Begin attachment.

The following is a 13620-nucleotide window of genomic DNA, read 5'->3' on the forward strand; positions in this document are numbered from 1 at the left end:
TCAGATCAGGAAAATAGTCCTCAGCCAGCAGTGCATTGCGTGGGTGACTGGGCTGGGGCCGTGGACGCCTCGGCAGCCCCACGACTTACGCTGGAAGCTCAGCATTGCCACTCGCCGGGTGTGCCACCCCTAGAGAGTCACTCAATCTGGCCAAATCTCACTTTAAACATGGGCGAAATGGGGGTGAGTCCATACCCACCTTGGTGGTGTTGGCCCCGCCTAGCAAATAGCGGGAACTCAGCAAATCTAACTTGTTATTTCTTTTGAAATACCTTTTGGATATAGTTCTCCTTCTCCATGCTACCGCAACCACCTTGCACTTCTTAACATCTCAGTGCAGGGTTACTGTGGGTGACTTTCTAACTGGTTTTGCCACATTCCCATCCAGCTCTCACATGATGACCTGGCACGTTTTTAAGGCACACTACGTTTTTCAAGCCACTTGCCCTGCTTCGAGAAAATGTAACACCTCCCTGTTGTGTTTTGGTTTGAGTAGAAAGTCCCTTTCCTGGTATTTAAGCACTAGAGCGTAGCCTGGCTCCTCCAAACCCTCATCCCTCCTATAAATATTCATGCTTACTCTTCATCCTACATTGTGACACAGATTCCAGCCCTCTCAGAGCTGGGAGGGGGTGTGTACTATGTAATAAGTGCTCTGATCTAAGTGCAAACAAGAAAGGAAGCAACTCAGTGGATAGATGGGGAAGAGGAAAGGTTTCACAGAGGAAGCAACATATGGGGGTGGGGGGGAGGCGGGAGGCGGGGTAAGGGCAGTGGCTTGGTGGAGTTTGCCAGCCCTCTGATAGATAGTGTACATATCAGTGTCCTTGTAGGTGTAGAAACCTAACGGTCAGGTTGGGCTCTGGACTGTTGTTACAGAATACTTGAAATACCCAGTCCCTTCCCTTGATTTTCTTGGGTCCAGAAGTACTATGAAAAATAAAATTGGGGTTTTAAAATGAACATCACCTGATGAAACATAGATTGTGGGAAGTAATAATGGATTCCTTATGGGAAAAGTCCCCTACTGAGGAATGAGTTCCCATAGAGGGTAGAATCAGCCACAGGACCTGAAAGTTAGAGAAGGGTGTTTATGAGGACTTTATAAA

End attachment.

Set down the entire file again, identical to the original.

The following is a 13620-nucleotide window of genomic DNA, read 5'->3' on the forward strand; positions in this document are numbered from 1 at the left end:
TCAGATCAGGAAAATAGTCCTCAGCCAGCAGTGCATTGCGTGGGTGACTGGGCTGGGGCCGTGGACGCCTCGGCAGCCCCACGACTTACGCTGGAAGCTCAGCATTGCCACTCGCCGGGTGTGCCACCCCTAGAGAGTCACTCAATCTGGCCAAATCTCACTTTAAACATGGGCGAAATGGGGGTGAGTCCATACCCACCTTGGTGGTGTTGGCCCCGCCTAGCAAATAGCGGGAACTCAGCAAATCTAACTTGTTATTTCTTTTGAAATACCTTTTGGATATAGTTCTCCTTCTCCATGCTACCGCAACCACCTTGCACTTCTTAACATCTCAGTGCAGGGTTACTGTGGGTGACTTTCTAACTGGTTTTGCCACATTCCCATCCAGCTCTCACATGATGACCTGGCACGTTTTTAAGGCACACTACGTTTTTCAAGCCACTTGCCCTGCTTCGAGAAAATGTAACACCTCCCTGTTGTGTTTTGGTTTGAGTAGAAAGTCCCTTTCCTGGTATTTAAGCACTAGAGCGTAGCCTGGCTCCTCCAAACCCTCATCCCTCCTATAAATATTCATGCTTACTCTTCATCCTACATTGTGACACAGATTCCAGCCCTCTCAGAGCTGGGAGGGGGTGTGTACTATGTAATAAGTGCTCTGATCTAAGTGCAAACAAGAAAGGAAGCAACTCAGTGGATAGATGGGGAAGAGGAAAGGTTTCACAGAGGAAGCAACATATGGGGGTGGGGGGGAGGCGGGAGGCGGGGTAAGGGCAGTGGCTTGGTGGAGTTTGCCAGCCCTCTGATAGATAGTGTACATATCAGTGTCCTTGTAGGTGTAGAAACCTAACGGTCAGGTTGGGCTCTGGACTGTTGTTACAGAATACTTGAAATACCCAGTCCCTTCCCTTGATTTTCTTGGGTCCAGAAGTACTATGAAAAATAAAATTGGGGTTTTAAAATGAACATCACCTGATGAAACATAGATTGTGGGAAGTAATAATGGATTCCTTATGGGAAAAGTCCCCTACTGAGGAATGAGTTCCCATAGAGGGTAGAATCAGCCACAGGACCTGAAAGTTAGAGAAGGGTGTTTATGAGGACTTTATAAA